2 January 2006
Regular readers will recall my occasional differences with my health-insurance provider, identified as "CFI Care," usually with a disclaimer: "Not its real initials." Although it may be cute, it's just a substitute, and I've often wondered if maybe I'm doing a disservice to the general public by not revealing its real initials, even as I insulate myself from the slings and arrows of outrageous corporate lawyers.
Steve Lopez of the Los Angeles Times has run into a similar situation. Someone swiped his debit card; his bank decided that the $2000 or so that was siphoned out of his account constituted legitimate withdrawals and will not compensate him. Here's what he said:
The reason I'm not divulging my bank's name as much as I would love to is that it wouldn't be right for me to use the influence of the newspaper to get my money back. The average Joe can't do that. And besides, I want to see if in the end, my bank (a large national operation that will no longer have my business when this is over) does the right thing for the right reasons.
I have a slightly better soapbox than Joe does, and I'm usually reticent about spilling the beans unless I am really, really ticked off. (The loss of two grand would qualify as at least two, maybe three reallys.)
The Consumerist, where I found this, is wrestling with the same question. Suggestions from the field will be welcomed.
Posted at 2:02 PM to Common Cents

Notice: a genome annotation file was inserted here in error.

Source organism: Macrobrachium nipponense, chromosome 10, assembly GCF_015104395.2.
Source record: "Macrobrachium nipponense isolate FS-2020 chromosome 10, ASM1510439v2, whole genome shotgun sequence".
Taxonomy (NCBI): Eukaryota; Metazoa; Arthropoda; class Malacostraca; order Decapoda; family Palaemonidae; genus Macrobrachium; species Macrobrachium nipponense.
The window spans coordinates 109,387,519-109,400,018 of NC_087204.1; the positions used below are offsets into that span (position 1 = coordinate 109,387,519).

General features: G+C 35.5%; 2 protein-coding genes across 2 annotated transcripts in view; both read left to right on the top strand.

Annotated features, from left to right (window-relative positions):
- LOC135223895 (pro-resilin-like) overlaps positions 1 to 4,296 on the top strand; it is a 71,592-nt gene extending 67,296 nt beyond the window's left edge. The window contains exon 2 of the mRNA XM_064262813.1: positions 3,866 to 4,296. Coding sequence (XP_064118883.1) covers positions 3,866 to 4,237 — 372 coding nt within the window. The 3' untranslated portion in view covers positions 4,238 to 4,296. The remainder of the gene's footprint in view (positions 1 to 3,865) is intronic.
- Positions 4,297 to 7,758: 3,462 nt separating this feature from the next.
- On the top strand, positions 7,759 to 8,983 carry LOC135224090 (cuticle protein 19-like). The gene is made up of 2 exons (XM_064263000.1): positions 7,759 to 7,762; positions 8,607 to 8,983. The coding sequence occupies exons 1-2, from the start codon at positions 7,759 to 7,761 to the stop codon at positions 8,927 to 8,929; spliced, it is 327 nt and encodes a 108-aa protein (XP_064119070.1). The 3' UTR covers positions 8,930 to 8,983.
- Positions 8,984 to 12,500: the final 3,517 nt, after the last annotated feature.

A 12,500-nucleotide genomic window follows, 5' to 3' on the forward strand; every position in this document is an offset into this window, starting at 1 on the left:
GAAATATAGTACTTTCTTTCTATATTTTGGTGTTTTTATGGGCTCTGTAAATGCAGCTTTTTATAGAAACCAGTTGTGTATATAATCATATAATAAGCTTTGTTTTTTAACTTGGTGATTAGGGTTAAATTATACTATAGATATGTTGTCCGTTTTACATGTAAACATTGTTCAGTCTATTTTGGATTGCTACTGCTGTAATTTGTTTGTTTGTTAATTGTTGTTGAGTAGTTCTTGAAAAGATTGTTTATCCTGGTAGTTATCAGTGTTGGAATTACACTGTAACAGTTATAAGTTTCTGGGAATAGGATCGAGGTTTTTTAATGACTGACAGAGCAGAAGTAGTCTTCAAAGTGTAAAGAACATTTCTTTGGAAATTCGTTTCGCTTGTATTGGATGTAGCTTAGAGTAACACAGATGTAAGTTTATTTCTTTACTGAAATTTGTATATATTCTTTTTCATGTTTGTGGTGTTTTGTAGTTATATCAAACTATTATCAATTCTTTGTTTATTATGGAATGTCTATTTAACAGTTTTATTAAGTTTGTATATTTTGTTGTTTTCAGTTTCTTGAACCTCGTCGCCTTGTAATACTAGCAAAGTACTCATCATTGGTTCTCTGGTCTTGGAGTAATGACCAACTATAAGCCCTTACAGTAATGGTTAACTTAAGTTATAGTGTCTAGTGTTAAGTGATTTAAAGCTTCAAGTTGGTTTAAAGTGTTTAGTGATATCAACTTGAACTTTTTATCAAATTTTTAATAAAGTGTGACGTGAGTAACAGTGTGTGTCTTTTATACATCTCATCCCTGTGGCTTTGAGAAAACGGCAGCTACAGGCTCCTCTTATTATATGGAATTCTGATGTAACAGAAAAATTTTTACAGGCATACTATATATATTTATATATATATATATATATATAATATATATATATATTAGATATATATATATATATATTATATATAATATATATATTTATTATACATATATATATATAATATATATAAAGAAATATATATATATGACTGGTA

Same thing happened to me. I'm pretty sure I know who did it, but the bank and the police were of no assistance. I ended up covering the entire amount (almost $1500).
Since large corporations seem increasingly unresponsive to legitimate customer concerns and complaints, most have little recourse. We are left with one last weapon: word-of-mouth. My only caveat is what would the legal liability be. That's the only thing that would slow me down; but if I'm mad enough, I probably will throw caution to the wind and just say it. If no one else ever knows about it, nothing will change.
Truth is generally a good defense against a charge of libel; however, there's the question of whether I want to risk pretty much everything I own mounting that defense. (Almost anyone has deeper pockets than I do.)
I am not reticent to name names, but perhaps I should be.
Since we are not the insurance company's actual clients, I doubt WOM will help much though.
Mr. Lopez might want to consider the possibility that naming the name might not only bring the bank around to doing the right thing, but -- if he does it right -- also empower a bunch of average Joes who may be dealing with the same thing already. And if it makes the bank change a bad policy, he'd be helping to save future average Joes from the same trouble.
I think he's using an overly narrow definition of "for the right reasons." There is no heaven on earth, and sometimes the better angels of our fellow man's nature, are best reached by a smart prodding with a diabolical pitchfork.
He would have been better off if the perp had done his deed elsewhere across the Country somewhere so that it could be shown he couldn't possibly have done the transaction himself. Still this is kind of scary though!
Unless a debit card differs from a checking account in some uber-legal way, federal law requires that banks reimburse people for fraudulently withdrawn funds. There is no such thing as a "legitimate withdrawal" done by anyone other than the accountholder. Speak to the legal department of the bank, soon and assertively.